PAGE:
NEW YORK (11/21/14)--It's probably the last thing credit unions--which have been saddled with millions of dollars in costs as a result of recent mega-retailer data breaches--want to hear, but many experts are forecasting a new round of cyberattacks on payment data held by merchants this holiday season.
"It's just a matter of when they're going to get hacked, not if," Robert Twitchell, president/CEO of the cybersecurity firm Dispersive Technologies, which serves as a consultant to the U.S. Department of Defense in its war against cybercrime, told the International Business Times (Nov. 18).
"It would be a surprise if it doesn't happen again," added John Rose, Boston Consulting Group's global leader. "The cyberattack community is equally aware of the importance of the holiday season, and they've been working on things for a while, so you're going to see an intensity of effort."
Unwelcome news compounded by the fact that merchants continue to operate under payment data security standards that don't match the strict standards financial institutions are required to meet.
Twitchell said that merchants may spend more on safeguarding payment data than in the past, but it still may not be enough to ward off cybercriminals.
"IT organizations have paid attention only to the ABCs of hacking," Twitchell said. "They're adhering to PCI compliance, a government standard of basic security, but the standard hasn't kept up with innovation."
And Twitchell isn't the only one worried about payment security at merchant stores.
Brian Krebs from KrebsOnSecurity.com, a cybercrime blog, said that he expects a new major breach will surface in only the next few weeks.
"The retail industry is just the lowest of the low-hanging fruit when it comes to cybersecurity," he said on "CBS This Morning."
Retailer security performance continues to decline as well, according to the security benchmarking firm BitSight (TechWorld.com Nov. 18), especially for those who have yet to come under attack.
While a number of retailers that have been hit with breaches have seen improvements in security performance, BitSight found that 58% of the 300 merchants it polled recently had experienced a 90-point decline in performance over the first three quarters of 2014 on a scale that runs from 250 points to 900.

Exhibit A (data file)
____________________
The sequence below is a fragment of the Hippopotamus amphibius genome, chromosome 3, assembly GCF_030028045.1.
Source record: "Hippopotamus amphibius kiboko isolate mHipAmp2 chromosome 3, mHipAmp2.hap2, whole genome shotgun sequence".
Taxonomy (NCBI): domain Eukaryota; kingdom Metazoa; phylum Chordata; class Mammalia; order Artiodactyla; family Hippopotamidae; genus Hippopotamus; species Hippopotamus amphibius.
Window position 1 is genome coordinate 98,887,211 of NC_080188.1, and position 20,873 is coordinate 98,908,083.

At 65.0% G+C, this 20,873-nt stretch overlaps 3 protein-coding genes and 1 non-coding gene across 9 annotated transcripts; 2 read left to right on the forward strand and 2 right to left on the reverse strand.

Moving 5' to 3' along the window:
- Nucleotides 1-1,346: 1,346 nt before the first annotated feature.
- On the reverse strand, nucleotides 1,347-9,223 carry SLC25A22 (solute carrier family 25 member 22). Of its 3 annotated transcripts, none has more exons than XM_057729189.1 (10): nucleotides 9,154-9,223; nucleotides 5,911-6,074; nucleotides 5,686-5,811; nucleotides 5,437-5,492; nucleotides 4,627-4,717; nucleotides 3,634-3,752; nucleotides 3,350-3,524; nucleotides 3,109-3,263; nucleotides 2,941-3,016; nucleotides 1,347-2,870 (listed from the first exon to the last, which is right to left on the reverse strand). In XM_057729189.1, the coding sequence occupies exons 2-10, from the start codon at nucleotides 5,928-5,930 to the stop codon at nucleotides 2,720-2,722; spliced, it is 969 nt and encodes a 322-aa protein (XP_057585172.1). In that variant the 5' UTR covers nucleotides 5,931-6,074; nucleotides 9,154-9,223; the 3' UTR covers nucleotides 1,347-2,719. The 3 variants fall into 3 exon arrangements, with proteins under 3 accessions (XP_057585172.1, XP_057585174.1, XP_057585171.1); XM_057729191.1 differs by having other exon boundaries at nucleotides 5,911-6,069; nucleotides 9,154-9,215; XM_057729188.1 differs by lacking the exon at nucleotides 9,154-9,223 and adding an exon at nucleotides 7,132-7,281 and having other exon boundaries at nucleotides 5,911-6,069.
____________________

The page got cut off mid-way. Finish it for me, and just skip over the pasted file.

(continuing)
The Credit Union National Association has been on the forefront of the effort to press lawmakers on the issue of unequal payment data security requirements between financial institutions and merchants.
Credit unions nationwide suffered $57 million in costs related to the recent Home Depot data breach, including card reissuances and other fraud-related costs, after getting hit with $30 million in costs from the breach that occurred at Target stores last holiday season.
Meanwhile, the stakes for those that hold sensitive consumer payment data continue to rise. So far this year, 644 breaches have been reported, a 25.3% increase from last year, according to Theft Resource Center (Pymnts.com Nov. 19).
Further, Federal agencies have warned businesses in the United States that hackers are becoming more sophisticated and organized, and even the Chinese government has been sponsoring cyberattacks in search of patented technologies, according to the International Business Times.
The attacks will also continue to evolve, it appears, as Trend Micro predicts that data breaches will migrate to mobile devices carrying personal payment data next year, according to Pymnts.com.
"In 2015, we expect attackers to hack smart device-markers' databases to steal information," Trend Micro reported.
The company also said that a more diverse range of targets will come under fire from cybercriminals, but that personal financial information will continue to be the most hunted data.